The Neanderthal Discovery Site
Feldhofer Cave, where the remains of the original Neanderthal were discovered in 1856, was destroyed as a result of quarry work. After new excavations in 1997 and 2000, a park was created on the site of the world-famous discovery.
Rent a set of headphones in the museum and listen to enthralling stories about the history of the valley. The audioguide is included in the admission price for the museum.
The discovery site is approximately 400 metres from the museum.
Discovery Site Opening Hours:
March to October 10 am to 5 pm
November to February 10 am to 4 pm
Höhlenblick ("Cave View") Tower
Höhlenblick ("Cave View") Tower is being built to upgrade the Neanderthal discovery site, which is within walking distance of the Neanderthal Museum.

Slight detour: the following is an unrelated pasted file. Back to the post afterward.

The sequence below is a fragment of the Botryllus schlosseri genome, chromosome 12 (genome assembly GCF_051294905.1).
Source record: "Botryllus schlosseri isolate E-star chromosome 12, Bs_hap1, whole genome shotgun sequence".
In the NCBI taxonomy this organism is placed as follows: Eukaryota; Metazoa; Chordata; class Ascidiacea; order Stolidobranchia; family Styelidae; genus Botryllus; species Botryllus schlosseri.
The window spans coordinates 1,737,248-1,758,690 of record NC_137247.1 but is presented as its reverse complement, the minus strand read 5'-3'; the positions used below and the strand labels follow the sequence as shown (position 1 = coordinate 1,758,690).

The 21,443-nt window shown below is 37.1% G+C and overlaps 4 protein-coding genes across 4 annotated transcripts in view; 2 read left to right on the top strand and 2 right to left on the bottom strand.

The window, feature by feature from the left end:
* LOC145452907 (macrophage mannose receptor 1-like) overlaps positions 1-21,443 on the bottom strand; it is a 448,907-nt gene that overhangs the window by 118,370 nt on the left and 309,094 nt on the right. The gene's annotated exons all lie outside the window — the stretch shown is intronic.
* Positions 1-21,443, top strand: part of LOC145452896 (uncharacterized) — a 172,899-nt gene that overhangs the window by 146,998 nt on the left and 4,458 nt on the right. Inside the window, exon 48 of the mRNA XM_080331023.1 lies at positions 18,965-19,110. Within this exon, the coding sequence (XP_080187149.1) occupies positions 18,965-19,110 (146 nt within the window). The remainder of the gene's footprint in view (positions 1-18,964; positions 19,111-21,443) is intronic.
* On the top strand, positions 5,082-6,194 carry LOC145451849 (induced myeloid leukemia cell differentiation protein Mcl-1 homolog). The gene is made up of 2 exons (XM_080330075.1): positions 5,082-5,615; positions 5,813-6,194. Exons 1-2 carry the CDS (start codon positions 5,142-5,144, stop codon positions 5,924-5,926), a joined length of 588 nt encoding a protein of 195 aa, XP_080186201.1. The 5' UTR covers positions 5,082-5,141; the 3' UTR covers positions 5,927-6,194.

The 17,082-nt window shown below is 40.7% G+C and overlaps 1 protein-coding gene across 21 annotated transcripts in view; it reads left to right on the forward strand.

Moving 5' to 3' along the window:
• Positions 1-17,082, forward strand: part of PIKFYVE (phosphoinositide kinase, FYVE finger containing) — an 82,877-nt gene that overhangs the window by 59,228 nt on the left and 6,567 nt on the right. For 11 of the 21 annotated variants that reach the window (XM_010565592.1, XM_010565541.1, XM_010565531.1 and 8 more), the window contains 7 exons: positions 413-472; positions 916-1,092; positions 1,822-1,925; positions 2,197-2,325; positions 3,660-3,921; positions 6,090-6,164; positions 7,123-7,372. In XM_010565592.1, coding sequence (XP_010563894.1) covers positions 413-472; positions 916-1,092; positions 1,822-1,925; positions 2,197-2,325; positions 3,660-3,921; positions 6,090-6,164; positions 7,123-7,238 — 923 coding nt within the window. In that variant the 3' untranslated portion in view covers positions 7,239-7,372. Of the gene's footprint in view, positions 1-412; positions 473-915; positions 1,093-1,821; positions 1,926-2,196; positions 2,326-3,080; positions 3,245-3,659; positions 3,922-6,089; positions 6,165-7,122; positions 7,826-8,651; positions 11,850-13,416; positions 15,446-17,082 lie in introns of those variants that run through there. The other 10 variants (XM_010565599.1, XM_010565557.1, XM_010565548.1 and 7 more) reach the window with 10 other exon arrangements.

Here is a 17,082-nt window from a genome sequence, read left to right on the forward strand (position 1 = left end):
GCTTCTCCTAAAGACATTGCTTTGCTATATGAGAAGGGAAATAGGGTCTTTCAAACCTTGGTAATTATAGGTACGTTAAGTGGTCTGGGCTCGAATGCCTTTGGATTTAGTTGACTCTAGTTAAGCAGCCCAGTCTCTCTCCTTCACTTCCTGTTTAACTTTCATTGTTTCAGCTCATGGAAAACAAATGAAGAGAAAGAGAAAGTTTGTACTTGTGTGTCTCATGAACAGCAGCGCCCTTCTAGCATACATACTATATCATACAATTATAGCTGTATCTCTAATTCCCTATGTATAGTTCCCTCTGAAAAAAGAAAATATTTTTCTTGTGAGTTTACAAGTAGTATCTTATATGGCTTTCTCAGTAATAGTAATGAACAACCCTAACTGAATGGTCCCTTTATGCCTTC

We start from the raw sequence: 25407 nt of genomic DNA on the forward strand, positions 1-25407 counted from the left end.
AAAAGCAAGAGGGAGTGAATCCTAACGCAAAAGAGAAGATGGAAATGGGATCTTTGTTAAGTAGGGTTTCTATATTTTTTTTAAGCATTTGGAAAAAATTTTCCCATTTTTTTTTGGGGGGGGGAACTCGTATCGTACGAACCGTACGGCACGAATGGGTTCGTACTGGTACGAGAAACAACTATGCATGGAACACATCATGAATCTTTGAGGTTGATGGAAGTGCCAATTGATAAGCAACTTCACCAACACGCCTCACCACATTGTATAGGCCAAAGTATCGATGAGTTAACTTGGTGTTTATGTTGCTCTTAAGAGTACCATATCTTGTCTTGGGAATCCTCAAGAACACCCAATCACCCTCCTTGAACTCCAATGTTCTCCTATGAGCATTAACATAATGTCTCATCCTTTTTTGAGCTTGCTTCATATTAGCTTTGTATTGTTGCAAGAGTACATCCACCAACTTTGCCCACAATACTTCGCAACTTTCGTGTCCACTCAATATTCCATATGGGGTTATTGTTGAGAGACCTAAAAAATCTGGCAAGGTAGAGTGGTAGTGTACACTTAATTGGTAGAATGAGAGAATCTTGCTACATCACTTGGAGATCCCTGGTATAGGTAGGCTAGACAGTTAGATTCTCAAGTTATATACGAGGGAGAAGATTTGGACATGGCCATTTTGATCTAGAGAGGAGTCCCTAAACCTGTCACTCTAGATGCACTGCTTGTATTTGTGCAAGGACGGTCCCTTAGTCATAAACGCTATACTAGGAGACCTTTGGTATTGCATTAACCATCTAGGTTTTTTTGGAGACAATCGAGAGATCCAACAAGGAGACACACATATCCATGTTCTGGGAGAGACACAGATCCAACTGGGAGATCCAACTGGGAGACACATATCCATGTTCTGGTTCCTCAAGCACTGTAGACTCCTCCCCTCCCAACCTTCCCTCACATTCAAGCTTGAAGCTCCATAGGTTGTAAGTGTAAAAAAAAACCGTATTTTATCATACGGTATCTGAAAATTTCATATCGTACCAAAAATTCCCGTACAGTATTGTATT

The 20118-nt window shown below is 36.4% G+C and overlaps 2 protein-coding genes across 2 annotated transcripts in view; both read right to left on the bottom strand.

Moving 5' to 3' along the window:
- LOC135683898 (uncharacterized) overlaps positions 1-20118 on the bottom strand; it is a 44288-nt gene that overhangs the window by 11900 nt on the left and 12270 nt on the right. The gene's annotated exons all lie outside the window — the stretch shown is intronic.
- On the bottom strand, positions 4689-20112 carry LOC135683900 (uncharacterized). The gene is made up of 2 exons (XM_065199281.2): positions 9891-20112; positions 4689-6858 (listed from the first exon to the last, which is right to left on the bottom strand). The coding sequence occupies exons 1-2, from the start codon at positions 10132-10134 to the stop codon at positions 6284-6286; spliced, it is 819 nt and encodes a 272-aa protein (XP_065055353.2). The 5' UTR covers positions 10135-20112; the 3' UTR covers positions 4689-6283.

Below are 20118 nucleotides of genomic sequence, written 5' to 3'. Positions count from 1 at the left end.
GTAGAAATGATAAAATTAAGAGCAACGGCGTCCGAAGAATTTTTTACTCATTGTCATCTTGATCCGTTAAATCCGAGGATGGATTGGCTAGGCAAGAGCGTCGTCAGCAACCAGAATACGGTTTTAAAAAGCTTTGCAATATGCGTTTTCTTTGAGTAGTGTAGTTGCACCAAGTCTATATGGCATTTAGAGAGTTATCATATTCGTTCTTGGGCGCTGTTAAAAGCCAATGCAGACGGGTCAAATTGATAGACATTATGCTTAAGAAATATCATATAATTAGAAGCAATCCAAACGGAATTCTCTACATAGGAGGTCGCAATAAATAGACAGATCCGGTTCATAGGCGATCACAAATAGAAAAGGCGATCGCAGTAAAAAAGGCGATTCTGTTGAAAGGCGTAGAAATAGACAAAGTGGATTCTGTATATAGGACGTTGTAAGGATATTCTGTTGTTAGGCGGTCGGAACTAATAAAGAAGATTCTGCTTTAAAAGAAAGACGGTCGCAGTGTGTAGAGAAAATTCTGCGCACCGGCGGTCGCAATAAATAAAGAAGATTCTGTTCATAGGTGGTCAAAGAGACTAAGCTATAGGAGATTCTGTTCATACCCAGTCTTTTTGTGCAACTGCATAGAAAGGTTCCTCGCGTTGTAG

Höhlenblick Tower is an open, steel structure on the site of the Feldhofer Grotte cave, where the Neanderthal was discovered and which was completely destroyed by limestone quarrying in the 19th century. The 22 m-high tower is accessible to visitors, including those with disabilities, via inner and outer ramps with a total length of 360 m. Beneath the dome designed to look like the Neanderthal's skullcap, visitors find themselves at the same height as the lost Feldhofer Grotte cave. From there you can look out across the valley, just as the Neanderthal did from his cave. The inner open space of the tower, the ramps and the upper platform off space for visitors to enjoy a sensory, low-threshold experience of the valley as it once was.